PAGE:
Cathedral in Ferrara
The Cathedral of San Giorgio Martire or Cathedral of Saint George, designed by Wiligelmus and consecrated in 1135, stands as a remarkable example of Romanesque architecture. Over the centuries, the cathedral has undergone several renovations, resulting in an eclectic style that seamlessly combines various architectural elements. The central structure and portal represent Romanesque influences, while the upper part of the façade features Gothic design, and the Renaissance campanile adds yet another layer of architectural history.
The sculptures adorning the main portal are attributed to Nicholaus. The upper section of the main façade, characterized by arcades of pointed arches, dates from the 13th century. The marble lions reclining at the entrances are reproductions of the original statues, which are now housed in the cathedral’s museum. A detailed relief from the 13th century, depicting the Last Judgment, can be found on the second level of the porch.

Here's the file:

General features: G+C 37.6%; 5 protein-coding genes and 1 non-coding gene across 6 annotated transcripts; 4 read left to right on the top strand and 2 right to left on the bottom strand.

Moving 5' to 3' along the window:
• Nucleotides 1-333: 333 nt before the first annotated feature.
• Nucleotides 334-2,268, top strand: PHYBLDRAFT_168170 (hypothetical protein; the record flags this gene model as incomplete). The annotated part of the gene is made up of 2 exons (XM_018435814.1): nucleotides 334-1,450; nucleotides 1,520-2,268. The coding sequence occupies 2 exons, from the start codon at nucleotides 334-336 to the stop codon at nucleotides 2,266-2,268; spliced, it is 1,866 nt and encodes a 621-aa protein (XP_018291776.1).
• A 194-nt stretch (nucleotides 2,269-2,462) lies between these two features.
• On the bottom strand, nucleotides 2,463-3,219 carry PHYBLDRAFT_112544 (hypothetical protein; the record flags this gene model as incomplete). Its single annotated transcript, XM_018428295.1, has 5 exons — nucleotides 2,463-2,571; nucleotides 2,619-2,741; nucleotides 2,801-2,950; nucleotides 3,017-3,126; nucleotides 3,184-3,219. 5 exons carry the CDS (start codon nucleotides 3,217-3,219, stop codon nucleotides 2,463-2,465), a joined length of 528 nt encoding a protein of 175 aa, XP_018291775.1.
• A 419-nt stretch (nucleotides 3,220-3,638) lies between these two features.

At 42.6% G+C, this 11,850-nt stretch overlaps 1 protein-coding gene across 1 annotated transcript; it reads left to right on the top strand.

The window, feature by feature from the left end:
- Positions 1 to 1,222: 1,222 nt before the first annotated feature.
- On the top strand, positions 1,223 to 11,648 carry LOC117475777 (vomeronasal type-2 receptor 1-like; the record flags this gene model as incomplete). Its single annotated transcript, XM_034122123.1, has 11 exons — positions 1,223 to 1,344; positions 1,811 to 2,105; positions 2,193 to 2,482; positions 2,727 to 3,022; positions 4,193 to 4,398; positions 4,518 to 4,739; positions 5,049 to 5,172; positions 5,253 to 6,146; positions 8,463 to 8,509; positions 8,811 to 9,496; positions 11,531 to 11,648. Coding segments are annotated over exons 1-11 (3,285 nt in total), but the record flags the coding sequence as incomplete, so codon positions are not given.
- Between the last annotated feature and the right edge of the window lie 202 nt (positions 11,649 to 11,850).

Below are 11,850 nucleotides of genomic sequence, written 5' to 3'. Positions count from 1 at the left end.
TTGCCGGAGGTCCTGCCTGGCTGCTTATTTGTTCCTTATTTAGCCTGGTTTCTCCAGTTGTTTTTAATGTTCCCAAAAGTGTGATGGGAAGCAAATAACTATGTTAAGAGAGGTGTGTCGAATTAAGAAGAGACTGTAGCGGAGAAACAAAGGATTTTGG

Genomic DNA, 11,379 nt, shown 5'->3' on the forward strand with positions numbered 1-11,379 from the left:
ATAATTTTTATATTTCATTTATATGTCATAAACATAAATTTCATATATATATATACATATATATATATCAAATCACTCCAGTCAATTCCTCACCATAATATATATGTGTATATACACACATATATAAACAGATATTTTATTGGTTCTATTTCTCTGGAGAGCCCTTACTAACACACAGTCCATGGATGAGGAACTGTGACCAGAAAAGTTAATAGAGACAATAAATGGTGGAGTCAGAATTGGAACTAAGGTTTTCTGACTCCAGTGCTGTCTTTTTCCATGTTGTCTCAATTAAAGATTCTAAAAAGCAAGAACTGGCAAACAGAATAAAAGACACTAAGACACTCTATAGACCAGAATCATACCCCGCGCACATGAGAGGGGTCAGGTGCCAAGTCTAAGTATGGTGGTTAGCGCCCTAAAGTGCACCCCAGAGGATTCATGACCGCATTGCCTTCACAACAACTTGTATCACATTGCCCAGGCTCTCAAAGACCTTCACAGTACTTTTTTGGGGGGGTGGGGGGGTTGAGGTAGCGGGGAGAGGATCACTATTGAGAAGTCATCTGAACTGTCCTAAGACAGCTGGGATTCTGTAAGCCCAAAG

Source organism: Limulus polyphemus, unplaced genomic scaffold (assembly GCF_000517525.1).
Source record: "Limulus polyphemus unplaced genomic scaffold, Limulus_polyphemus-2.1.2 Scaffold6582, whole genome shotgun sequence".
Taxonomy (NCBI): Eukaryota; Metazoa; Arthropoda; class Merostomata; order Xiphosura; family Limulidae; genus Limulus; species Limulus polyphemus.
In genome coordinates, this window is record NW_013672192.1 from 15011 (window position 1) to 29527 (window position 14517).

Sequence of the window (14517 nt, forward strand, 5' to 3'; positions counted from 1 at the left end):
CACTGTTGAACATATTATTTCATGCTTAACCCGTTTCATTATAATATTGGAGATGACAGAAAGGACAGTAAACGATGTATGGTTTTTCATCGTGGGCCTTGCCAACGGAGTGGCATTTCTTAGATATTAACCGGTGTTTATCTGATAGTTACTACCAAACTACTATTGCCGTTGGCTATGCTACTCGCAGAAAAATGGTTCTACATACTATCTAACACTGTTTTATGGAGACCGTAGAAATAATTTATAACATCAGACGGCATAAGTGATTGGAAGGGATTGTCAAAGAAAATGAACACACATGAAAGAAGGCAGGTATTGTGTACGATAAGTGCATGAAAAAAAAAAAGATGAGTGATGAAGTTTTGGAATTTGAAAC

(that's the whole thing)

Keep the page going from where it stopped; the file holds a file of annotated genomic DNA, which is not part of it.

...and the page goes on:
The interior of the cathedral underwent a baroque-style restoration in 1712. The marble campanile, often attributed to Leon Battista Alberti, was initiated in 1412 but remains incomplete, lacking one projected additional storey and a dome, as evident in numerous historical prints and paintings depicting the structure.
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Visiting Ferrara Cathedral
Every day 9.00-12.00 / 15.00.18.00.
Free / Donation